3. Fossil fuels: Fossil fuels are composed of vast, decomposed deposits of organic matter buried deep below the earth. They are rich in carbon, which is burned as a fuel source. They are a part of almost everything we can buy, use, or consume. The cars we drive and the ways in which we generate energy depend on fossil fuels. Plastics are petroleum products. The food we eat and the products we buy are transported in trucks and ships that burn diesel fuel.
When fossil fuels are burned, they produce greenhouse gases that contribute to global climate change. Natural gas, a cleaner-burning fossil fuel, still creates toxic leakage during extraction that contaminates groundwater. To learn more about the oil industry, how it works and the influence on energy policy that it exerts, read Antonia Juhasz’s The Tyranny of Oil. For what you can do to reduce your dependence on fossil fuels, check out Climate Culture.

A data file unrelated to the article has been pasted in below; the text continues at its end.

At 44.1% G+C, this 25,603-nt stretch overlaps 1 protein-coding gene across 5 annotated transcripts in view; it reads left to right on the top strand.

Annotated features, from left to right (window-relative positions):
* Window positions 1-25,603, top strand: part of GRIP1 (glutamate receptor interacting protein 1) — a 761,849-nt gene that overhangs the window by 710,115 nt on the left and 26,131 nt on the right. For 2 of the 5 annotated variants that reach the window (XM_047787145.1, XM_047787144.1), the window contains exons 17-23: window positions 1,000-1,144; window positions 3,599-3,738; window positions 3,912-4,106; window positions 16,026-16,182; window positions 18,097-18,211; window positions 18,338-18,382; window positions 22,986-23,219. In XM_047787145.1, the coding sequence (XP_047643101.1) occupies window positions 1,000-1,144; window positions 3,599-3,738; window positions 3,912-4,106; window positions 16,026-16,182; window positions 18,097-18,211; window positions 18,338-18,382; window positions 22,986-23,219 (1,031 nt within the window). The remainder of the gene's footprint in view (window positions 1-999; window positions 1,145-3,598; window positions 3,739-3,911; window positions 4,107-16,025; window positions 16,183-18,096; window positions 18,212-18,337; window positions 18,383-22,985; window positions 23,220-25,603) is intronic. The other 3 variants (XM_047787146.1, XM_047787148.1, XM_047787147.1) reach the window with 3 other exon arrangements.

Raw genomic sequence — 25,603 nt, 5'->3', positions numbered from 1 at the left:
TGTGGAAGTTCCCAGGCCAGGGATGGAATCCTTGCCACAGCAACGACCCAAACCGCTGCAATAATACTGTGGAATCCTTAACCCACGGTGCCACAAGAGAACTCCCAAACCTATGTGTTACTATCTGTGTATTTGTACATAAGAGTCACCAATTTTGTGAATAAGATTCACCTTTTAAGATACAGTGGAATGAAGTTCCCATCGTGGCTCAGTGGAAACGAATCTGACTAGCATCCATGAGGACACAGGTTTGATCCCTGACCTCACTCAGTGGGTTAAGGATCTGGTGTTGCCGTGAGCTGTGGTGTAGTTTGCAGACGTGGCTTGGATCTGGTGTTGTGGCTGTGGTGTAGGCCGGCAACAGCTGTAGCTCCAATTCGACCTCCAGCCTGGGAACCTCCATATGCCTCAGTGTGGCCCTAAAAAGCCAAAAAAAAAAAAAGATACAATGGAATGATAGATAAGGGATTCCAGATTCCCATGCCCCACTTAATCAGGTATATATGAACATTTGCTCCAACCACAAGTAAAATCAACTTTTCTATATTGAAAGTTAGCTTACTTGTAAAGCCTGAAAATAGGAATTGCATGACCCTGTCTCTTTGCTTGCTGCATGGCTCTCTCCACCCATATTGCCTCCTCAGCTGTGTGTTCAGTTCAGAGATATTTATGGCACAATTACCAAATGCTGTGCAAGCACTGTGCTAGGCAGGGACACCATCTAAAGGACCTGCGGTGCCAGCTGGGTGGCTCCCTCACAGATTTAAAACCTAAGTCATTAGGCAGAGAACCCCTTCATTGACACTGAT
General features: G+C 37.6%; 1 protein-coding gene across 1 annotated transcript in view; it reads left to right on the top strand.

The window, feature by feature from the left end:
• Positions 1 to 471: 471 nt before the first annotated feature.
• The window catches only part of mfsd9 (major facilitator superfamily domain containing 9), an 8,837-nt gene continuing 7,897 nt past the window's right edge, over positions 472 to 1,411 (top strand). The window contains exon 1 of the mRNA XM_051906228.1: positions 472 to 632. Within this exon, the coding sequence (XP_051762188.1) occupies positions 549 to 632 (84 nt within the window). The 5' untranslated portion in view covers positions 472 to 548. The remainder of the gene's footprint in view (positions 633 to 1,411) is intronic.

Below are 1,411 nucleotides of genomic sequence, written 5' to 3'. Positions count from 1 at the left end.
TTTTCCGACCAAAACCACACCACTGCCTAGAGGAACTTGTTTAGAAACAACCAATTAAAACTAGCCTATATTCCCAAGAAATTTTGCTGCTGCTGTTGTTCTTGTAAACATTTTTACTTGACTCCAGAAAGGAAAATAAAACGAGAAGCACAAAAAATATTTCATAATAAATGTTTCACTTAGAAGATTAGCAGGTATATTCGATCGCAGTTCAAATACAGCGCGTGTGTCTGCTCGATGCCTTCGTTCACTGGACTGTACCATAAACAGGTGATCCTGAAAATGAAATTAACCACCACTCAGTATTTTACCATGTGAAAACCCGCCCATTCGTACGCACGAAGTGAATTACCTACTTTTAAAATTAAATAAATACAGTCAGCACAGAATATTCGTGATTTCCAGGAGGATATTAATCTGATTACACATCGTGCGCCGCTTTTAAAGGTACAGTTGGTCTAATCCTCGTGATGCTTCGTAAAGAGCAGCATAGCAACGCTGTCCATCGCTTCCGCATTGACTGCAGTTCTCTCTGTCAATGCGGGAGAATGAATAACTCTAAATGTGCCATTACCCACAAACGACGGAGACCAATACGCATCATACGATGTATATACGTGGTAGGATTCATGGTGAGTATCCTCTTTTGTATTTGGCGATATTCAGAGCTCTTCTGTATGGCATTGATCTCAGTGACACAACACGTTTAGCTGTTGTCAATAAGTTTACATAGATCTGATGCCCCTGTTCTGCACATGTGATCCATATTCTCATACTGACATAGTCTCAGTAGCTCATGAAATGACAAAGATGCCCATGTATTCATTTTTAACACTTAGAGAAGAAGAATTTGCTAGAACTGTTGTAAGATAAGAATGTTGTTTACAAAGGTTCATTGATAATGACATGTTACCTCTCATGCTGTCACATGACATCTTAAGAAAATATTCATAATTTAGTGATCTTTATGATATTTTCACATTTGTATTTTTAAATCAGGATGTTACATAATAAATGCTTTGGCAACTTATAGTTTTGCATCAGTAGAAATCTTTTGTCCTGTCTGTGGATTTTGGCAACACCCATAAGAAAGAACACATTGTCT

2. Climate Change: This can be understood as the end result of many of the problems we’ve mentioned. Through the burning of fossil fuels and deforestation, by-product greenhouse gasses are trapping the sun’s heat in our atmosphere. The overall temperature of the earth is rising. This is causing the melting of glaciers and the disruption or amplification of global weather and will cause long-lasting, hard-to-predict impacts. The US National Oceanic and Atmospheric Administration has a great wealth of information about climate change.
1. Political Inaction: While there are numerous and encouraging examples of community, grassroots efforts to remedy many of these problems, governments need to adopt comprehensive strategies to reduce their carbon footprints and make the necessary changes to industries that are the biggest polluters. Some headway was made at the 2009 United Nations summit in Copenhagen, but more needs to be done to achieve an international agreement on combating climate change. For further reading about climate change and the global campaign to halt it, visit 350.org.
What do you think of our choices for the top 10? Did we miss anything? Leave a comment!